The biggest difference in Oregon State’s defensive strategy compared to Oregon’s previous opponents this year is how much the Beavers respected the Ducks’ passing threat and backed off of the box. Except in a handful of obvious goalline situations, and a couple 3rd & longs where they played dime, OSU spent the vast majority of the game in a 2-4-5 structure with four on the line and two backers at depth, with no nose tackle. In all of Oregon’s earlier games, defenses spent most of the time with seven or eight in the box to stop the run and dared the Ducks’ young quarterback to throw; it was a change for the Beavs as well who played with heavy boxes much of the time in their first three games.
That strategy did generate a couple of interceptions (though on the first one they had some help from the fog), but overall it was ineffective as the Ducks had a pretty good game through the air: 18 successful passing plays vs 13 unsuccessful ones, given the down & distance, or 58%. Five of those went for 20 yards or more.
There was very little havoc at the line, with just four plays resulting in a sack, scramble, or throwaway. I didn’t see much in the way of receiver problems, instead the main causes of failed passing plays were split pretty evenly between protection problems and quarterback mistakes. #12 QB Shough is getting pretty close to perfect in his reads — I only counted one RPO error where he handed off instead of keeping to throw — though there were a couple of straight dropbacks where I thought his timing was off getting through the downfield passing progressions. Some examples:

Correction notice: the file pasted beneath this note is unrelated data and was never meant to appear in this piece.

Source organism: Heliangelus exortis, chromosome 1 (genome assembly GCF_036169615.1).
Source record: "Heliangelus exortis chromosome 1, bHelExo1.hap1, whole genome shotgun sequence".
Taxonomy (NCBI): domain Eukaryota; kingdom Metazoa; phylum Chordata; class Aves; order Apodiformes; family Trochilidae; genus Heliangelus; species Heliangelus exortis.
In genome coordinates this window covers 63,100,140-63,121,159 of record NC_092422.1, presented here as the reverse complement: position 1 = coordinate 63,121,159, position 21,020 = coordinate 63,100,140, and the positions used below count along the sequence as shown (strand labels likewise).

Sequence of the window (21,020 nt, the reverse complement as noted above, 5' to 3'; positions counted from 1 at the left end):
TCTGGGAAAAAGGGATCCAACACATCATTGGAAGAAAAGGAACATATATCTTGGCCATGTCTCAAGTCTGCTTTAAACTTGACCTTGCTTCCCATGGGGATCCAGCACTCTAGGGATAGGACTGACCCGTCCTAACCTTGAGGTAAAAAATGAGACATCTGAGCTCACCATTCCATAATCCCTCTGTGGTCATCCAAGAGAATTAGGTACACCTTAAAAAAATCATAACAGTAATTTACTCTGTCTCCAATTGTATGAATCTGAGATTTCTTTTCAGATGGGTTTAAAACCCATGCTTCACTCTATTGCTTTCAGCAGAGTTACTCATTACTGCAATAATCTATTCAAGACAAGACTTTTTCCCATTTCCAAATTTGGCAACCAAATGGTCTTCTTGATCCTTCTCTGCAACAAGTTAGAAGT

- :00 - A couple of comeback routes for #2 WR D. Williams like this one gave me flashbacks to Dillon Mitchell - the CB has to respect his speed with a big cushion, giving Williams plenty of time to turn and make a move after the catch for extra yardage. Nice job by Shough to stand tall and get the ball off before the unblocked blitzer gets home.
- :23 - This is one of five plays I counted where Shough just doesn’t get the protection he needs to set up for a productive throw; here #56 LG Bass isn’t setting a proper base and is playing over his center of gravity, letting the DT get around him easily.
- :31 - The second interception of the night really is on Shough; he’s got plenty of protection to step up and throw this one deeper down the sideline to let his receiver run under it, since #3 WR J. Johnson has already gotten even with the DB. Instead he underthrows it into traffic.
- :56 - The free safety isn’t fooling anybody with this blitz, and Shough knows he’s got a numbers edge to the boundary where his hot route is - one of the advantages of the pistol formation is disguising which way #33 RB Habibi-Likio is going on throws like this.